Joey Smallwood signs agreement admitting Newfoundland into Confederation. Ottawa, Ontario. December 11, 1948. Photographer unknown. National Film Board/National Archives of Canada/PA-128080
Groups of photographs related by subject or program activity are often described at the collective level. The key information to be recorded includes file number ranges, date range, source or photographer(s), copyright, location(s) and subject(s). Collective-level descriptions are useful for compiling a comprehensive inventory of the institution's photographic holdings.
It is also important to record the links that exist between photographs and related paper documentation, such as program files, newspaper clippings and press releases. In cases where the related photographs and paper files are stored separately, label photograph enclosures with the number of the textual file that will provide context for the photograph.
Like paper records, photographs can be classified by their principal subject in order to group related records, either physically or intellectually. Consider using a subject file if there is an operational need to keep related photographs together in the same location. If users want to compare many images of a specific project or personality, keeping related photographs together will ease their retrieval and reference. In a subject file, an individual photograph usually does not have a unique file number but is assigned a subject heading (and sometimes subheading) that allows it to be returned to the correct file containing similarly classified images. A subject index serves the same function by intellectually grouping related photographs in a collection that is numerically arranged. With a subject index, users gain access to a collection by looking up the file numbers listed under the desired subject heading.
Assigning a subject heading to a visual record can be more difficult than for textual records. Where photographic collections are varied in subject matter, employees should use subject headings specifically designed for visual materials. The Library of Congress Thesaurus for Graphic Materials can be a useful source of subject headings that can be easily tailored to the unique characteristics of a particular collection. Remember to avoid creating overly detailed subject headings.
Once photographs have been numbered, described and file into a classification system, they must be retrievable by users. Effective retrieval systems allow the quick location of records with minimum handling of fragile materials. Retrieval mechanisms consist of some kind of finding air or index that provides intellectual access to photographic records. For example, a photograph collection of Canadian military aircraft may be arranged numerically, but a researcher may find it easier to locate a picture of a Lancaster Bomber by looking it up in a subject index. The needs of the users should dictate what kinds of retrieval mechanisms are created. Retrieval mechanisms take many forms, including card indexes, caption sheets and automated software.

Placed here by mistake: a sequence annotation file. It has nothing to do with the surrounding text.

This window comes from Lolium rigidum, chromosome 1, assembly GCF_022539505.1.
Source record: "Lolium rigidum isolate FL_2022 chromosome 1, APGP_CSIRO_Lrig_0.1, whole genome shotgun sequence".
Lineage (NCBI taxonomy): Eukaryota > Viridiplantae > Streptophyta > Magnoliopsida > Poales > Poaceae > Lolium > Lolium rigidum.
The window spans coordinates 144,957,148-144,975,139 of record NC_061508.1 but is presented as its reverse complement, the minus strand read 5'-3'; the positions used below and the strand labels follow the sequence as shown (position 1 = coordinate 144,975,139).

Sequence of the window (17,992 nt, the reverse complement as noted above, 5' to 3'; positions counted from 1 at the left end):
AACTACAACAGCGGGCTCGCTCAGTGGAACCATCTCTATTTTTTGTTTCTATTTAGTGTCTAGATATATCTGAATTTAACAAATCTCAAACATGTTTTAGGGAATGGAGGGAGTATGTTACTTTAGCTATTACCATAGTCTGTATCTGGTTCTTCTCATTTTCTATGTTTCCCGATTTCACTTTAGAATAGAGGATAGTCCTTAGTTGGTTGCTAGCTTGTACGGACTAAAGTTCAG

A card index is a manual retrieval system that works relatively well for small collections of photographs. The file number and descriptive information are recorded on a standard size card (3"x5") which is then placed in a master file, organized by number or subject. Secondary cards are created for other aspects of the photograph (location, photographer, etc.) And filed under appropriate indexes. Many card index systems also incorporate a contact print or a reduced photocopy of the image, mounted on the index card, so that users can readily examine the content of the photograph without handling the original record.
Caption sheets allow users to scan descriptive information about the photograph collection in a portable binder. Since caption entries are generally listed chronologically, caption sheets are best suited to small photograph collections.
Automated retrieval systems are a practical option that has replaced card indexes for medium- and large-sized photographic collections. Computerized indexes are faster and more flexible than manual indexes and can provide access from a variety of points, depending upon how many information fields can be searched. Like any record classification system, most photographic collections can be easily handled on a personal computer or mainframe using commercial database software, such as dBase, or a software package specifically designed for managing photographs. Consult the computer specialist within your institution to find out how a photographic database can be integrated with other information systems currently in use.
For fragile or valuable photograph collections, microfilming original photographs is another option that combines both the pictorial content and descriptive information in a retrieval system. Users can scan both the pictures and captions on microform without handling the original records. It should be remembered that, in the case of photographs, microfilm copies do not replace the original records but merely provide visual access to a collection. Photographs that have been microfilmed cannot be destroyed without the authorization of the National Archivist.
In recent years, sophisticated retrieval systems using videotape, videodisc and digital imaging technologies have been developed and adopted by a number of large photo repositories. Scanning or recording photographic records will allow departments to protect originals from excessive handling and will offer many advantages for the user: quick visual access to a collection, enhanced presentation on monitors, and, in some cases, the ability to manipulate the electronic image. Photograph collections which are large and are used frequently will benefit most from these advanced retrieval systems. Collections that constantly need updating or are rarely used will likely not warrant the expense.